### Convert the complex number $\dfrac{ 4 }{ 1 - \sqrt{ 3 } i }$ into polar form.

$2 \left( cos \dfrac{ \pi } { 3 } + i \space sin \dfrac{ \pi } { 3 } \right)$

Step by Step Explanation:
1. \begin{align} & \dfrac{ 4 }{ 1 - \sqrt{ 3 } i } \\ =& \dfrac{ 4 }{ 1 - \sqrt{ 3 } i } \times \dfrac{ 1 + \sqrt{ 3 } i }{ 1 + \sqrt{ 3 } i } && \left[ \text{ Rationalizing the denominator } \right] \\ =& \dfrac{ 4 ( 1 + \sqrt{ 3 } i ) } { ( 1 ) ^ 2 - ( \sqrt{ 3 } i ) ^ 2 } && \left[ \text{ Since }(a+b)(a-b) = a^2 - b^2 \right] \\ =& \dfrac{ 4 ( 1 + \sqrt{ 3 } i ) } { 1 + 3 } && \left[ \text{ Since } i^2 = -1 \right] \\ =& \dfrac{ 4 ( 1 + \sqrt{ 3 } i ) } { 4 } \\ =& 1 + \sqrt{ 3 } i \\ \end{align}
2. Let, \begin{align} & z = 1 + \sqrt{ 3 } i \\ \end{align} The standard polar form of a complex number is $r(cos \theta + i \space sin \theta)$
3. On comparing $z$ with the standard polar form of a complex number, we get,
$r \space cos \space \theta = 1$ and $r \space sin \space \theta = \sqrt{ 3 }$
Now, \begin{align} & r \space cos \space \theta = 1 && \ldots (1) \\ \implies & r^2 \space cos^2 \theta = 1 ^2 && \ldots (2) \\ & r \space sin \theta = \sqrt{ 3 } && \ldots (3) \\ \implies & r^2 \space sin^2 \theta = \sqrt{ 3 } ^2 && \ldots (4) \end{align} On Adding $(2)$ and $(4)$ we get,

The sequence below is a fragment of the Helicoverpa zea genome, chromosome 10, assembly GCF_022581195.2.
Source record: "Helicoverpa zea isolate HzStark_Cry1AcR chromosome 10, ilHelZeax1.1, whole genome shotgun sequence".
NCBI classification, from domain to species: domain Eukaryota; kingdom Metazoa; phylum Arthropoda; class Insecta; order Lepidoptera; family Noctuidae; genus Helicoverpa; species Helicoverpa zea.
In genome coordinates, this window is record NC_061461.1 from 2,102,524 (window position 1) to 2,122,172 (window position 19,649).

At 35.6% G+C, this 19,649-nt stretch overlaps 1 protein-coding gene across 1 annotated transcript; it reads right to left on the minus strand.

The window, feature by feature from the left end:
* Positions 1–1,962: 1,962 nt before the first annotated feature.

\begin{align} & r^2 \space cos^2 \theta + r^2 \space sin^2 \theta = 1 ^2 + \sqrt{ 3 } ^2 \\ \implies & r^2 ( cos^2 \theta + sin^2 \theta ) = 1 + 3 \\ \implies & r^2 = 4 && [\text{Since, } cos^2 \theta + sin^2 \theta = 1] \space\space\space\space \\ \implies & r = 2 && [\text{Conventionally } r > 0] \end{align}
4. Substituting the value of $r$ in eq $(1)$ and $(3)$ we get,
$cos \theta = \dfrac{ 1 }{ 2 }$ and $sin \theta = \dfrac{ \sqrt{ 3 } }{ 2 }$
$\implies \theta = \dfrac{ \pi } { 3 }$
5. Hence, the polar form of the complex number $z = 1 + \sqrt{ 3 } i$ is $2 \left( cos \dfrac{ \pi } { 3 } + i \space sin \dfrac{ \pi } { 3 } \right)$.